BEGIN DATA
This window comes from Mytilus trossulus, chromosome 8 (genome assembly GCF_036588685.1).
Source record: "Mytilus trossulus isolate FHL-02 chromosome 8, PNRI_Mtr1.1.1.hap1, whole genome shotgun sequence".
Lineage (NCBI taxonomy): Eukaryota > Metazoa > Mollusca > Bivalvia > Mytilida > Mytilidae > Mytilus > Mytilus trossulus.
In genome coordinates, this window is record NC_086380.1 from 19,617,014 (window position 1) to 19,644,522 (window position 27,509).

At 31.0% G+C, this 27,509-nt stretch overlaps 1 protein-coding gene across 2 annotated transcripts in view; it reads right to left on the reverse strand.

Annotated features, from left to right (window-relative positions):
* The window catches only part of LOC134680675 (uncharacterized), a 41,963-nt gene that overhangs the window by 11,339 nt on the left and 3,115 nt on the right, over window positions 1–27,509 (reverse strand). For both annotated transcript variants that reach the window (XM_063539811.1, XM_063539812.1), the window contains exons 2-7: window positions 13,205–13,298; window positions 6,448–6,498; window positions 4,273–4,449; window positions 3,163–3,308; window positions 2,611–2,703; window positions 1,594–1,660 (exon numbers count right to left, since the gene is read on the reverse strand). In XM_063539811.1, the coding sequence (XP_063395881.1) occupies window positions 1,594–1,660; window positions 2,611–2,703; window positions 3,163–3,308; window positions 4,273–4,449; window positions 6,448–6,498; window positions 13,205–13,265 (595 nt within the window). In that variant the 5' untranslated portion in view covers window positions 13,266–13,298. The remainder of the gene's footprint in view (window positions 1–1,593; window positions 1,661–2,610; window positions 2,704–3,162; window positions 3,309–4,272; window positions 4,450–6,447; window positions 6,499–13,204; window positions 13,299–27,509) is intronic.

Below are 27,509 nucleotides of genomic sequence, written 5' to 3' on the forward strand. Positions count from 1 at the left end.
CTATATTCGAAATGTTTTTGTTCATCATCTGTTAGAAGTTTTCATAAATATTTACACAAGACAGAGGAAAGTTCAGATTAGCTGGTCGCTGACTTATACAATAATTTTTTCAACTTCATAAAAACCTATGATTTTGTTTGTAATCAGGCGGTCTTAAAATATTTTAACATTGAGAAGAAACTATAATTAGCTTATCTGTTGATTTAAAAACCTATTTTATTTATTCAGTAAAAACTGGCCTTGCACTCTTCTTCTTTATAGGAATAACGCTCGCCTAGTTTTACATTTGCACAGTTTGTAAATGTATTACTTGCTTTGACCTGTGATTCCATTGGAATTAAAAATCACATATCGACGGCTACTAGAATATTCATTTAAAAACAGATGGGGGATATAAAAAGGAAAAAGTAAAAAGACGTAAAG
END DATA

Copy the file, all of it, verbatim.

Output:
This window comes from Mytilus trossulus, chromosome 8 (genome assembly GCF_036588685.1).
Source record: "Mytilus trossulus isolate FHL-02 chromosome 8, PNRI_Mtr1.1.1.hap1, whole genome shotgun sequence".
Lineage (NCBI taxonomy): Eukaryota > Metazoa > Mollusca > Bivalvia > Mytilida > Mytilidae > Mytilus > Mytilus trossulus.
In genome coordinates, this window is record NC_086380.1 from 19,617,014 (window position 1) to 19,644,522 (window position 27,509).

At 31.0% G+C, this 27,509-nt stretch overlaps 1 protein-coding gene across 2 annotated transcripts in view; it reads right to left on the reverse strand.

Annotated features, from left to right (window-relative positions):
* The window catches only part of LOC134680675 (uncharacterized), a 41,963-nt gene that overhangs the window by 11,339 nt on the left and 3,115 nt on the right, over window positions 1–27,509 (reverse strand). For both annotated transcript variants that reach the window (XM_063539811.1, XM_063539812.1), the window contains exons 2-7: window positions 13,205–13,298; window positions 6,448–6,498; window positions 4,273–4,449; window positions 3,163–3,308; window positions 2,611–2,703; window positions 1,594–1,660 (exon numbers count right to left, since the gene is read on the reverse strand). In XM_063539811.1, the coding sequence (XP_063395881.1) occupies window positions 1,594–1,660; window positions 2,611–2,703; window positions 3,163–3,308; window positions 4,273–4,449; window positions 6,448–6,498; window positions 13,205–13,265 (595 nt within the window). In that variant the 5' untranslated portion in view covers window positions 13,266–13,298. The remainder of the gene's footprint in view (window positions 1–1,593; window positions 1,661–2,610; window positions 2,704–3,162; window positions 3,309–4,272; window positions 4,450–6,447; window positions 6,499–13,204; window positions 13,299–27,509) is intronic.

Below are 27,509 nucleotides of genomic sequence, written 5' to 3' on the forward strand. Positions count from 1 at the left end.
CTATATTCGAAATGTTTTTGTTCATCATCTGTTAGAAGTTTTCATAAATATTTACACAAGACAGAGGAAAGTTCAGATTAGCTGGTCGCTGACTTATACAATAATTTTTTCAACTTCATAAAAACCTATGATTTTGTTTGTAATCAGGCGGTCTTAAAATATTTTAACATTGAGAAGAAACTATAATTAGCTTATCTGTTGATTTAAAAACCTATTTTATTTATTCAGTAAAAACTGGCCTTGCACTCTTCTTCTTTATAGGAATAACGCTCGCCTAGTTTTACATTTGCACAGTTTGTAAATGTATTACTTGCTTTGACCTGTGATTCCATTGGAATTAAAAATCACATATCGACGGCTACTAGAATATTCATTTAAAAACAGATGGGGGATATAAAAAGGAAAAAGTAAAAAGACGTAAAG